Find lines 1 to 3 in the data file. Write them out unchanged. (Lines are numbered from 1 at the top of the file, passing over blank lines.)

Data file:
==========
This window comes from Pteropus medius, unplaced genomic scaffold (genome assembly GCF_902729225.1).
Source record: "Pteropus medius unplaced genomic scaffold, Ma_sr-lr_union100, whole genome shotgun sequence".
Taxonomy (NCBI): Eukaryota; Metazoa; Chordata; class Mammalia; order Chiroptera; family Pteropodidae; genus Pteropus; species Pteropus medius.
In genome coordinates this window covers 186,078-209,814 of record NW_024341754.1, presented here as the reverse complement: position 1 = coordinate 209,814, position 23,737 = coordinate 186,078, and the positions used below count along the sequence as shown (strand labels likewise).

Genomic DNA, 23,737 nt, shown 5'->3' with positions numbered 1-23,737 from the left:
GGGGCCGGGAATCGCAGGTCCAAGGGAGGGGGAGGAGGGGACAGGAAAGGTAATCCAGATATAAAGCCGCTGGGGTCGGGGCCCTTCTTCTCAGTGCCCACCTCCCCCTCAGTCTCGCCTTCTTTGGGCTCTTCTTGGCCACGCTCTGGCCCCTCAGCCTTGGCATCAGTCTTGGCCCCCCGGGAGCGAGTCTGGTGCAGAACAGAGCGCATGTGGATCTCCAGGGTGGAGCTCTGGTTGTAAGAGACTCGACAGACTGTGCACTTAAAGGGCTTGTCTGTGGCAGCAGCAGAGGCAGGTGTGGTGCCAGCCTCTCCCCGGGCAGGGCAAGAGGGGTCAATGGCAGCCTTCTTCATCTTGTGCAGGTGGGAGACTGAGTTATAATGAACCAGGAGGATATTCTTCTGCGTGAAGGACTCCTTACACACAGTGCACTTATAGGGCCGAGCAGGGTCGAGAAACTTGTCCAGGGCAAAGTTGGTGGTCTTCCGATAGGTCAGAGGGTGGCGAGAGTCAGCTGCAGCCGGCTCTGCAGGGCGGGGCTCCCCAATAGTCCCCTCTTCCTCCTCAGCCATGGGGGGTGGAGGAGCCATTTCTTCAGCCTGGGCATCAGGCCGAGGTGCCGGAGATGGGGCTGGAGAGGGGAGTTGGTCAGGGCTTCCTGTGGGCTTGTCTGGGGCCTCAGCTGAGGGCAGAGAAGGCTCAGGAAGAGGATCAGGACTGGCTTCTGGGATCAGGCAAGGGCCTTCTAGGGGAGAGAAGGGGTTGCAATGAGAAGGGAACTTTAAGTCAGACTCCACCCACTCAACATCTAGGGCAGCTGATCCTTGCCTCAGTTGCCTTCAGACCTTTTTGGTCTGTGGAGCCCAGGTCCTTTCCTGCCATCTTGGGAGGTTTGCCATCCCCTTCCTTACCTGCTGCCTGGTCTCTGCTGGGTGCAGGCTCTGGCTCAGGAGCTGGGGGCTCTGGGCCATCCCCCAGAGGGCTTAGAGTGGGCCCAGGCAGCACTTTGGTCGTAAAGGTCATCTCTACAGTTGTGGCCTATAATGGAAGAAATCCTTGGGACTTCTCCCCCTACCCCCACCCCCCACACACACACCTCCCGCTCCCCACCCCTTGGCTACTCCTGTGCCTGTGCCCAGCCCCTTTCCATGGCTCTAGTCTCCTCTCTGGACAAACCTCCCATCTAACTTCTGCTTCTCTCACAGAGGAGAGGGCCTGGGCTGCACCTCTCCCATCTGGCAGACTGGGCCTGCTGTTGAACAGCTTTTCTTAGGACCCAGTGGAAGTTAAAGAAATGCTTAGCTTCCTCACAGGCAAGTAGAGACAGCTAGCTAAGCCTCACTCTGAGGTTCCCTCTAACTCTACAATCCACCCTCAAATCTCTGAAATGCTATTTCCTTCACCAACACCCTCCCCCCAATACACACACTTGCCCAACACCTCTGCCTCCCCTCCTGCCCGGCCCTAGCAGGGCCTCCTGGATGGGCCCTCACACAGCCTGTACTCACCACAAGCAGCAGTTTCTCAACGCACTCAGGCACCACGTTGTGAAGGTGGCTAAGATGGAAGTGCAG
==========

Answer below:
This window comes from Pteropus medius, unplaced genomic scaffold (genome assembly GCF_902729225.1).
Source record: "Pteropus medius unplaced genomic scaffold, Ma_sr-lr_union100, whole genome shotgun sequence".
Taxonomy (NCBI): Eukaryota; Metazoa; Chordata; class Mammalia; order Chiroptera; family Pteropodidae; genus Pteropus; species Pteropus medius.